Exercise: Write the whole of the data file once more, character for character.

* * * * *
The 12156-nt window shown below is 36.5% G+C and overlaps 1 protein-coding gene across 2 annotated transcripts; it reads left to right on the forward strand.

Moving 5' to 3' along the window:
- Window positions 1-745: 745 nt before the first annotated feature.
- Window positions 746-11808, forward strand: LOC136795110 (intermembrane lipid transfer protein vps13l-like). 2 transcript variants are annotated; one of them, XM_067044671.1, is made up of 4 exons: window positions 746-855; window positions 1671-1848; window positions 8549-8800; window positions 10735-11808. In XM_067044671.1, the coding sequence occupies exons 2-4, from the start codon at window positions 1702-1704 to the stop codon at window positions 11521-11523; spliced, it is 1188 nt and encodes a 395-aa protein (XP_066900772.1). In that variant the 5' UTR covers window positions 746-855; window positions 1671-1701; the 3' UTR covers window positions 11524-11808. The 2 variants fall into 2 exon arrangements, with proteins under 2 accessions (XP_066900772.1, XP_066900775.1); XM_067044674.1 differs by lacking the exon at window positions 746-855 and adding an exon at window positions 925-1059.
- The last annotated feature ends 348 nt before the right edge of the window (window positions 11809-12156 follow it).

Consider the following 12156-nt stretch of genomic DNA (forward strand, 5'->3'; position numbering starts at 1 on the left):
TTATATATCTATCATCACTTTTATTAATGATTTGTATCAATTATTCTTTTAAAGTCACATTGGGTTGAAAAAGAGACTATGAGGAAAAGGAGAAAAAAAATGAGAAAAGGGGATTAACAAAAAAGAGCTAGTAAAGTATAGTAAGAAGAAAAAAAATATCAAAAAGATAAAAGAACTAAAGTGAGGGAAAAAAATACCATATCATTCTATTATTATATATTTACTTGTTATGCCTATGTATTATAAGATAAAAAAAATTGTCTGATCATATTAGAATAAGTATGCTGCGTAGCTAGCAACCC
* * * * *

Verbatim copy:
The 12156-nt window shown below is 36.5% G+C and overlaps 1 protein-coding gene across 2 annotated transcripts; it reads left to right on the forward strand.

Moving 5' to 3' along the window:
- Window positions 1-745: 745 nt before the first annotated feature.
- Window positions 746-11808, forward strand: LOC136795110 (intermembrane lipid transfer protein vps13l-like). 2 transcript variants are annotated; one of them, XM_067044671.1, is made up of 4 exons: window positions 746-855; window positions 1671-1848; window positions 8549-8800; window positions 10735-11808. In XM_067044671.1, the coding sequence occupies exons 2-4, from the start codon at window positions 1702-1704 to the stop codon at window positions 11521-11523; spliced, it is 1188 nt and encodes a 395-aa protein (XP_066900772.1). In that variant the 5' UTR covers window positions 746-855; window positions 1671-1701; the 3' UTR covers window positions 11524-11808. The 2 variants fall into 2 exon arrangements, with proteins under 2 accessions (XP_066900772.1, XP_066900775.1); XM_067044674.1 differs by lacking the exon at window positions 746-855 and adding an exon at window positions 925-1059.
- The last annotated feature ends 348 nt before the right edge of the window (window positions 11809-12156 follow it).

Consider the following 12156-nt stretch of genomic DNA (forward strand, 5'->3'; position numbering starts at 1 on the left):
TTATATATCTATCATCACTTTTATTAATGATTTGTATCAATTATTCTTTTAAAGTCACATTGGGTTGAAAAAGAGACTATGAGGAAAAGGAGAAAAAAAATGAGAAAAGGGGATTAACAAAAAAGAGCTAGTAAAGTATAGTAAGAAGAAAAAAAATATCAAAAAGATAAAAGAACTAAAGTGAGGGAAAAAAATACCATATCATTCTATTATTATATATTTACTTGTTATGCCTATGTATTATAAGATAAAAAAAATTGTCTGATCATATTAGAATAAGTATGCTGCGTAGCTAGCAACCC